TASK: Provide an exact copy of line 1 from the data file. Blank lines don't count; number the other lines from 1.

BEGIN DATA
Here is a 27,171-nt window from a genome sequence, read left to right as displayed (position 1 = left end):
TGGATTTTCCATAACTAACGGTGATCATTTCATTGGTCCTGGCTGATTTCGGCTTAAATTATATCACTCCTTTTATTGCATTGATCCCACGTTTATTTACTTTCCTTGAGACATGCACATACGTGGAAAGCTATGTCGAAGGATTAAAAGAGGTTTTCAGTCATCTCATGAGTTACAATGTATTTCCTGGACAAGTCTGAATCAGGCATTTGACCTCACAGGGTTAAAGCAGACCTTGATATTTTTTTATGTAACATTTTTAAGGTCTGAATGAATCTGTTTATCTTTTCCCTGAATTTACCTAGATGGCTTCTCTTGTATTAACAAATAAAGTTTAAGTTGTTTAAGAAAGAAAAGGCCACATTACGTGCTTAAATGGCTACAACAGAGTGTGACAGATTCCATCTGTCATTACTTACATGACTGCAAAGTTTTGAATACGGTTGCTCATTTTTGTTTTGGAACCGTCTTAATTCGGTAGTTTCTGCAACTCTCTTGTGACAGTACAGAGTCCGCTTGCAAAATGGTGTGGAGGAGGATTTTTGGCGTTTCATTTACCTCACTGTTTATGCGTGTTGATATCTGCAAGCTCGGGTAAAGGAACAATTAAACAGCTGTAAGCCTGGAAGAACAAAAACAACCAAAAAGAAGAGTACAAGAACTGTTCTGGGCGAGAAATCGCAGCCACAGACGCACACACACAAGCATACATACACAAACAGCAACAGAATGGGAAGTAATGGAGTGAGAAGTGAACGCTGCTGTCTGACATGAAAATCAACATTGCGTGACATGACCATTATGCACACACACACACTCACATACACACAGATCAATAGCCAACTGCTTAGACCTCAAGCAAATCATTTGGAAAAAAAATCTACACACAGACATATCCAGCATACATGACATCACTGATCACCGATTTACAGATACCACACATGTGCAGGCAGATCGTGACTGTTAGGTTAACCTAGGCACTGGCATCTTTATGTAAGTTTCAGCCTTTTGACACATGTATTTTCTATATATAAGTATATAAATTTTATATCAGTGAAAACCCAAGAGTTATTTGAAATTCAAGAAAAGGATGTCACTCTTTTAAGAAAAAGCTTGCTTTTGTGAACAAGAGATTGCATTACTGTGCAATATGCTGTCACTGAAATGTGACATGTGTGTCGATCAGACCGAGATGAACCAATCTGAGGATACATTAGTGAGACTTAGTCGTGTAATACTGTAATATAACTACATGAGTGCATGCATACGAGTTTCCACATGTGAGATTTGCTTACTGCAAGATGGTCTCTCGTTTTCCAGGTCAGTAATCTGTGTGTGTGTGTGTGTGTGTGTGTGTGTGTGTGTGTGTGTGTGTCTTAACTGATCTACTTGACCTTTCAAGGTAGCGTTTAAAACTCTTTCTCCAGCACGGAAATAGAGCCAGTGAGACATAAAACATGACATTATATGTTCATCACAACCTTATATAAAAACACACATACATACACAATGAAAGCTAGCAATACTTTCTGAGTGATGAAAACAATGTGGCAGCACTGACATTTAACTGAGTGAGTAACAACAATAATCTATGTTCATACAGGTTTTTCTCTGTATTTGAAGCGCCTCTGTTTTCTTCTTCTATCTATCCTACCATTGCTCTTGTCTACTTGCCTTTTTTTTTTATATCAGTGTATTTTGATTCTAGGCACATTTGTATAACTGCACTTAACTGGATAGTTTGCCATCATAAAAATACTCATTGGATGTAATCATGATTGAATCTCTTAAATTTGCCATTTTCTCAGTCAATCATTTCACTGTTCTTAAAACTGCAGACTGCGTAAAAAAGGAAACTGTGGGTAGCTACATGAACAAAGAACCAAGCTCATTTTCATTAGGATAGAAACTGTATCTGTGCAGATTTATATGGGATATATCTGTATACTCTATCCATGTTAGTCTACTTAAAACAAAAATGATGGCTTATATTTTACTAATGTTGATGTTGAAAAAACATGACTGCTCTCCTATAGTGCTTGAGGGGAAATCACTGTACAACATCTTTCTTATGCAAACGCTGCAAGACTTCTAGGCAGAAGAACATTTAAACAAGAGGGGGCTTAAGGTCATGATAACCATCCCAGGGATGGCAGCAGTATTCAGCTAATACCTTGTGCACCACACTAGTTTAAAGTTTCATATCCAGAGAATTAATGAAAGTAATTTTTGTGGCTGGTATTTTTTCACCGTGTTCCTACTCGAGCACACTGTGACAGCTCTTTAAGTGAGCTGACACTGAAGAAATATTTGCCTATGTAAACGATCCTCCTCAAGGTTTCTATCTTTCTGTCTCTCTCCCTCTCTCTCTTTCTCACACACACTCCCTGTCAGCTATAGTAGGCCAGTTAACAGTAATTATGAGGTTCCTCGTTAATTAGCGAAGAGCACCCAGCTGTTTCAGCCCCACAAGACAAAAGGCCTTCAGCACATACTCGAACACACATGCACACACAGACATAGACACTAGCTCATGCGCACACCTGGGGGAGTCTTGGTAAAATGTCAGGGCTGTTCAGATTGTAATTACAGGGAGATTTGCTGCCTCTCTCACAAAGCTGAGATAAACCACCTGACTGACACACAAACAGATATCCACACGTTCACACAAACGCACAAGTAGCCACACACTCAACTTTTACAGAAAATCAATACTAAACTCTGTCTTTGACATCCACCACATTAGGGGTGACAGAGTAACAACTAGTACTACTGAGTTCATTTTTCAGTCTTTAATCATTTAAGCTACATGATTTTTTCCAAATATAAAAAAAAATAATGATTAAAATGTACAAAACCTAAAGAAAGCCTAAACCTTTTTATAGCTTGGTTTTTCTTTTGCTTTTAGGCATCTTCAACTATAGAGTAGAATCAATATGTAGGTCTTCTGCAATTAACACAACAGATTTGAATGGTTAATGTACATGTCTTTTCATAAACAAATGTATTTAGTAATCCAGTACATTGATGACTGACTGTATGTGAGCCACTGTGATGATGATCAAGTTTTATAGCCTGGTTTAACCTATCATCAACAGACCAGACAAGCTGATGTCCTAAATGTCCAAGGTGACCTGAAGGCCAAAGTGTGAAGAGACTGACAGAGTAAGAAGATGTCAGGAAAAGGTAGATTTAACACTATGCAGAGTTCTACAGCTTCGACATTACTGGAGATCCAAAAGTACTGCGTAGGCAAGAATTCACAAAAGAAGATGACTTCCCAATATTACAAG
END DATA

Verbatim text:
Here is a 27,171-nt window from a genome sequence, read left to right as displayed (position 1 = left end):